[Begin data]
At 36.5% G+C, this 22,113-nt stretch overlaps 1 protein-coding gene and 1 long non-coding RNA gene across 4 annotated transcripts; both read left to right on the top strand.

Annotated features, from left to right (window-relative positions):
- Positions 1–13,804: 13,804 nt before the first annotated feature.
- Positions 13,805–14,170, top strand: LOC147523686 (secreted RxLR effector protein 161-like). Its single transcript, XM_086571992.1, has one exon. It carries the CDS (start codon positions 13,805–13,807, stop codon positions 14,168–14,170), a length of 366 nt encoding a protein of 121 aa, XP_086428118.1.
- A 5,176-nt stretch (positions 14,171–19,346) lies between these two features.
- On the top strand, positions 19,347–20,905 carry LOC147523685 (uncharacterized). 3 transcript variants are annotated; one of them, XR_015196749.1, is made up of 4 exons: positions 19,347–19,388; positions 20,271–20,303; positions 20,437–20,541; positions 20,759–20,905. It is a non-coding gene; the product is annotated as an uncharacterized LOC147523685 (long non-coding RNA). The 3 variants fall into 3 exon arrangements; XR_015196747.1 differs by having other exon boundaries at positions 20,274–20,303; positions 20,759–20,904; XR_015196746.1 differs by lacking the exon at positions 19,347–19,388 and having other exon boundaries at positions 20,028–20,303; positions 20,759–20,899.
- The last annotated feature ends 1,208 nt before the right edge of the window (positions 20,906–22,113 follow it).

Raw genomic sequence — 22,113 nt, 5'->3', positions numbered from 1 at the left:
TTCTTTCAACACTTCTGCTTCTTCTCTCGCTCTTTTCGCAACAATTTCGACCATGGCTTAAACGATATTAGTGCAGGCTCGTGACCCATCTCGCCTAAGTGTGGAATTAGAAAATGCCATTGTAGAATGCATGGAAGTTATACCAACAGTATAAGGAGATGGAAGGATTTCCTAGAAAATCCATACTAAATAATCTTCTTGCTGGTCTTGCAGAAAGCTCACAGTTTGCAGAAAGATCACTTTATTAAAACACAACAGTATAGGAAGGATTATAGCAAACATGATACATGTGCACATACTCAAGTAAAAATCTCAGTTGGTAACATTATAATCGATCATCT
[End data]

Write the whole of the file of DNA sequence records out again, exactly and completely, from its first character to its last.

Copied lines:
At 36.5% G+C, this 22,113-nt stretch overlaps 1 protein-coding gene and 1 long non-coding RNA gene across 4 annotated transcripts; both read left to right on the top strand.

Annotated features, from left to right (window-relative positions):
- Positions 1–13,804: 13,804 nt before the first annotated feature.
- Positions 13,805–14,170, top strand: LOC147523686 (secreted RxLR effector protein 161-like). Its single transcript, XM_086571992.1, has one exon. It carries the CDS (start codon positions 13,805–13,807, stop codon positions 14,168–14,170), a length of 366 nt encoding a protein of 121 aa, XP_086428118.1.
- A 5,176-nt stretch (positions 14,171–19,346) lies between these two features.
- On the top strand, positions 19,347–20,905 carry LOC147523685 (uncharacterized). 3 transcript variants are annotated; one of them, XR_015196749.1, is made up of 4 exons: positions 19,347–19,388; positions 20,271–20,303; positions 20,437–20,541; positions 20,759–20,905. It is a non-coding gene; the product is annotated as an uncharacterized LOC147523685 (long non-coding RNA). The 3 variants fall into 3 exon arrangements; XR_015196747.1 differs by having other exon boundaries at positions 20,274–20,303; positions 20,759–20,904; XR_015196746.1 differs by lacking the exon at positions 19,347–19,388 and having other exon boundaries at positions 20,028–20,303; positions 20,759–20,899.
- The last annotated feature ends 1,208 nt before the right edge of the window (positions 20,906–22,113 follow it).

Raw genomic sequence — 22,113 nt, 5'->3', positions numbered from 1 at the left:
TTCTTTCAACACTTCTGCTTCTTCTCTCGCTCTTTTCGCAACAATTTCGACCATGGCTTAAACGATATTAGTGCAGGCTCGTGACCCATCTCGCCTAAGTGTGGAATTAGAAAATGCCATTGTAGAATGCATGGAAGTTATACCAACAGTATAAGGAGATGGAAGGATTTCCTAGAAAATCCATACTAAATAATCTTCTTGCTGGTCTTGCAGAAAGCTCACAGTTTGCAGAAAGATCACTTTATTAAAACACAACAGTATAGGAAGGATTATAGCAAACATGATACATGTGCACATACTCAAGTAAAAATCTCAGTTGGTAACATTATAATCGATCATCT